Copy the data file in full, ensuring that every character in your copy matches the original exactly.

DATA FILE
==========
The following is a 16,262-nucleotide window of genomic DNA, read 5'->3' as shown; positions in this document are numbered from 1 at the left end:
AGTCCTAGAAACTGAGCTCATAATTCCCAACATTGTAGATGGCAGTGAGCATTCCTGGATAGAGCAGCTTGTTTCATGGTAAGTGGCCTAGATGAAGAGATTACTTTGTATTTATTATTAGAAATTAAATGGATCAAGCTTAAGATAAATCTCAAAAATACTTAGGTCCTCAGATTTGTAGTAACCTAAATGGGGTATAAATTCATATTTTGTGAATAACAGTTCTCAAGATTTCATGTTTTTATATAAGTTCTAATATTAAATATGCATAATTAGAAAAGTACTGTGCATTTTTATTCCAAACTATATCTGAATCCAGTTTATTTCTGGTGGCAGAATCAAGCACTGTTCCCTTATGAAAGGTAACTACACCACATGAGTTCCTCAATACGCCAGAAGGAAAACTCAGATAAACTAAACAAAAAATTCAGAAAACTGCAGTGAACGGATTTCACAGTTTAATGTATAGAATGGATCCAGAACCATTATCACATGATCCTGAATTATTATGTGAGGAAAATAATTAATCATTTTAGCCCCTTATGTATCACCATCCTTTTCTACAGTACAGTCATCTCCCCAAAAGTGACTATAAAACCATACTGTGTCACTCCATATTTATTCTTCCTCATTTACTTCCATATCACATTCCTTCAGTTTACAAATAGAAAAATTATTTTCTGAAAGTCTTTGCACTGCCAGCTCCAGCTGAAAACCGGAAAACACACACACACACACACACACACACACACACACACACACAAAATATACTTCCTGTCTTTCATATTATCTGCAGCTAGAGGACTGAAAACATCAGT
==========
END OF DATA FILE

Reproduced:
The following is a 16,262-nucleotide window of genomic DNA, read 5'->3' as shown; positions in this document are numbered from 1 at the left end:
AGTCCTAGAAACTGAGCTCATAATTCCCAACATTGTAGATGGCAGTGAGCATTCCTGGATAGAGCAGCTTGTTTCATGGTAAGTGGCCTAGATGAAGAGATTACTTTGTATTTATTATTAGAAATTAAATGGATCAAGCTTAAGATAAATCTCAAAAATACTTAGGTCCTCAGATTTGTAGTAACCTAAATGGGGTATAAATTCATATTTTGTGAATAACAGTTCTCAAGATTTCATGTTTTTATATAAGTTCTAATATTAAATATGCATAATTAGAAAAGTACTGTGCATTTTTATTCCAAACTATATCTGAATCCAGTTTATTTCTGGTGGCAGAATCAAGCACTGTTCCCTTATGAAAGGTAACTACACCACATGAGTTCCTCAATACGCCAGAAGGAAAACTCAGATAAACTAAACAAAAAATTCAGAAAACTGCAGTGAACGGATTTCACAGTTTAATGTATAGAATGGATCCAGAACCATTATCACATGATCCTGAATTATTATGTGAGGAAAATAATTAATCATTTTAGCCCCTTATGTATCACCATCCTTTTCTACAGTACAGTCATCTCCCCAAAAGTGACTATAAAACCATACTGTGTCACTCCATATTTATTCTTCCTCATTTACTTCCATATCACATTCCTTCAGTTTACAAATAGAAAAATTATTTTCTGAAAGTCTTTGCACTGCCAGCTCCAGCTGAAAACCGGAAAACACACACACACACACACACACACACACACACACACACACAAAATATACTTCCTGTCTTTCATATTATCTGCAGCTAGAGGACTGAAAACATCAGT